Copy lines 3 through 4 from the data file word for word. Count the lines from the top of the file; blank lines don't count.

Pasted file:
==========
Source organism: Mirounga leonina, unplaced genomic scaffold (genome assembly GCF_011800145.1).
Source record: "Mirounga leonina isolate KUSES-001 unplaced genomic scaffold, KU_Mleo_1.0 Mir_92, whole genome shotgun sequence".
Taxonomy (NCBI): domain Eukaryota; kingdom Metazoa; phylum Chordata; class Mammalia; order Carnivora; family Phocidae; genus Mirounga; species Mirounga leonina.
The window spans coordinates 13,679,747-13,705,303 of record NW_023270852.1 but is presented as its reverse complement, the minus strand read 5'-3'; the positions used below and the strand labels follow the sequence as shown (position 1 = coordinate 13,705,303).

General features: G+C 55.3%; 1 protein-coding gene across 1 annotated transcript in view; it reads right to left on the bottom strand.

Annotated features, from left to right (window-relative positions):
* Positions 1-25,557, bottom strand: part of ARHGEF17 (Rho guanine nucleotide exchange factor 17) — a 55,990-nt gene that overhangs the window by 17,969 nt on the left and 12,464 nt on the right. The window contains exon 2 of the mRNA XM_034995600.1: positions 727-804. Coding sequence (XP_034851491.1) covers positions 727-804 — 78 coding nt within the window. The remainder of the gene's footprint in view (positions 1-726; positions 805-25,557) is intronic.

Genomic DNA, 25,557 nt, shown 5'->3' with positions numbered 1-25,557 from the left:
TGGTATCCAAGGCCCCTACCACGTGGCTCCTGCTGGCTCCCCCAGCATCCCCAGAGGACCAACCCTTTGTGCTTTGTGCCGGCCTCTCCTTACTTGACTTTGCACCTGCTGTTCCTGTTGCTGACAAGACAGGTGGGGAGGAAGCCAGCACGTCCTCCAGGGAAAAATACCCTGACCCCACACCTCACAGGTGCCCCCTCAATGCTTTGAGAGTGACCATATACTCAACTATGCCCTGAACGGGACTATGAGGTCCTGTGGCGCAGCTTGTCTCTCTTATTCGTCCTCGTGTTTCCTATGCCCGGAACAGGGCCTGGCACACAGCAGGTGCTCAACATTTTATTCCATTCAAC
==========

Taxonomy (NCBI): domain Eukaryota; kingdom Metazoa; phylum Chordata; class Mammalia; order Carnivora; family Phocidae; genus Mirounga; species Mirounga leonina.
The window spans coordinates 13,679,747-13,705,303 of record NW_023270852.1 but is presented as its reverse complement, the minus strand read 5'-3'; the positions used below and the strand labels follow the sequence as shown (position 1 = coordinate 13,705,303).